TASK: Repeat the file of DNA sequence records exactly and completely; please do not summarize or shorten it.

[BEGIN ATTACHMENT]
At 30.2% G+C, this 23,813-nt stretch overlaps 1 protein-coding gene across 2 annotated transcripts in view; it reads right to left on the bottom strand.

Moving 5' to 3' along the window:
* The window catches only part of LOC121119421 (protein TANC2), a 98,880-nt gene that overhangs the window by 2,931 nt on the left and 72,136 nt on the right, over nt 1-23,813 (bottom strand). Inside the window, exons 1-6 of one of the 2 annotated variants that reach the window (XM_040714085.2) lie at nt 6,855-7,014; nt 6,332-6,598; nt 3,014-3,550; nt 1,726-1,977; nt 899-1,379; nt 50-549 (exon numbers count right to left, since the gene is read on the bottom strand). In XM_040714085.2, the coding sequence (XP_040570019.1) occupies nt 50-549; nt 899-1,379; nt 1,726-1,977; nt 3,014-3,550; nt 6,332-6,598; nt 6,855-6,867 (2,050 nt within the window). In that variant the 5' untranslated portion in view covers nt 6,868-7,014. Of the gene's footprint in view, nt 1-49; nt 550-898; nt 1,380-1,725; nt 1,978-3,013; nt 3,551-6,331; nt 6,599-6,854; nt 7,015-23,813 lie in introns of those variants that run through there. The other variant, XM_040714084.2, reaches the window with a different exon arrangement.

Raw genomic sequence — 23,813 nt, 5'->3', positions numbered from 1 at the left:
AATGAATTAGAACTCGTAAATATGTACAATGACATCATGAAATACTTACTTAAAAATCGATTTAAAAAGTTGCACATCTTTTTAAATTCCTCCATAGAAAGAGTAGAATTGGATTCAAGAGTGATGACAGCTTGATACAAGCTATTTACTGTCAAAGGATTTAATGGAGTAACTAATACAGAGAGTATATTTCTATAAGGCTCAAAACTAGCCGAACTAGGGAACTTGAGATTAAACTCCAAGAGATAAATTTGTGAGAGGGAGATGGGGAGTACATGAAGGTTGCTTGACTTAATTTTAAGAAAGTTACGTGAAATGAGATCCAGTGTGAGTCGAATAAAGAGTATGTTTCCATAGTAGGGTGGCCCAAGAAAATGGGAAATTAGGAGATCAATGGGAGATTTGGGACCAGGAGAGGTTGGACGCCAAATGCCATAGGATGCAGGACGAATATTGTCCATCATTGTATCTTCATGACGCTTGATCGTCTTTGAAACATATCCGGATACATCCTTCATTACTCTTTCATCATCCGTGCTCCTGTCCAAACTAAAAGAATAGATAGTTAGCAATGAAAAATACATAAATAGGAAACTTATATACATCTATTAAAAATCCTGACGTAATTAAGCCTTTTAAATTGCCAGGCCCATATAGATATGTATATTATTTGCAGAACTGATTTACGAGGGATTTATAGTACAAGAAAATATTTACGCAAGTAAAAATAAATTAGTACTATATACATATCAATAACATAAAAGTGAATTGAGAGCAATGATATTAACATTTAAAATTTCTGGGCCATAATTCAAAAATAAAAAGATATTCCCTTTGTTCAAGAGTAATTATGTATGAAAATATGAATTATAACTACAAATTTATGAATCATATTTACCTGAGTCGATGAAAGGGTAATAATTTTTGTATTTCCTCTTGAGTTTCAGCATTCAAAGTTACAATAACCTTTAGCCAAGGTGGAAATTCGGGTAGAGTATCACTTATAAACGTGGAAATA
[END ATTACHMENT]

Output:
At 30.2% G+C, this 23,813-nt stretch overlaps 1 protein-coding gene across 2 annotated transcripts in view; it reads right to left on the bottom strand.

Moving 5' to 3' along the window:
* The window catches only part of LOC121119421 (protein TANC2), a 98,880-nt gene that overhangs the window by 2,931 nt on the left and 72,136 nt on the right, over nt 1-23,813 (bottom strand). Inside the window, exons 1-6 of one of the 2 annotated variants that reach the window (XM_040714085.2) lie at nt 6,855-7,014; nt 6,332-6,598; nt 3,014-3,550; nt 1,726-1,977; nt 899-1,379; nt 50-549 (exon numbers count right to left, since the gene is read on the bottom strand). In XM_040714085.2, the coding sequence (XP_040570019.1) occupies nt 50-549; nt 899-1,379; nt 1,726-1,977; nt 3,014-3,550; nt 6,332-6,598; nt 6,855-6,867 (2,050 nt within the window). In that variant the 5' untranslated portion in view covers nt 6,868-7,014. Of the gene's footprint in view, nt 1-49; nt 550-898; nt 1,380-1,725; nt 1,978-3,013; nt 3,551-6,331; nt 6,599-6,854; nt 7,015-23,813 lie in introns of those variants that run through there. The other variant, XM_040714084.2, reaches the window with a different exon arrangement.

Raw genomic sequence — 23,813 nt, 5'->3', positions numbered from 1 at the left:
AATGAATTAGAACTCGTAAATATGTACAATGACATCATGAAATACTTACTTAAAAATCGATTTAAAAAGTTGCACATCTTTTTAAATTCCTCCATAGAAAGAGTAGAATTGGATTCAAGAGTGATGACAGCTTGATACAAGCTATTTACTGTCAAAGGATTTAATGGAGTAACTAATACAGAGAGTATATTTCTATAAGGCTCAAAACTAGCCGAACTAGGGAACTTGAGATTAAACTCCAAGAGATAAATTTGTGAGAGGGAGATGGGGAGTACATGAAGGTTGCTTGACTTAATTTTAAGAAAGTTACGTGAAATGAGATCCAGTGTGAGTCGAATAAAGAGTATGTTTCCATAGTAGGGTGGCCCAAGAAAATGGGAAATTAGGAGATCAATGGGAGATTTGGGACCAGGAGAGGTTGGACGCCAAATGCCATAGGATGCAGGACGAATATTGTCCATCATTGTATCTTCATGACGCTTGATCGTCTTTGAAACATATCCGGATACATCCTTCATTACTCTTTCATCATCCGTGCTCCTGTCCAAACTAAAAGAATAGATAGTTAGCAATGAAAAATACATAAATAGGAAACTTATATACATCTATTAAAAATCCTGACGTAATTAAGCCTTTTAAATTGCCAGGCCCATATAGATATGTATATTATTTGCAGAACTGATTTACGAGGGATTTATAGTACAAGAAAATATTTACGCAAGTAAAAATAAATTAGTACTATATACATATCAATAACATAAAAGTGAATTGAGAGCAATGATATTAACATTTAAAATTTCTGGGCCATAATTCAAAAATAAAAAGATATTCCCTTTGTTCAAGAGTAATTATGTATGAAAATATGAATTATAACTACAAATTTATGAATCATATTTACCTGAGTCGATGAAAGGGTAATAATTTTTGTATTTCCTCTTGAGTTTCAGCATTCAAAGTTACAATAACCTTTAGCCAAGGTGGAAATTCGGGTAGAGTATCACTTATAAACGTGGAAATA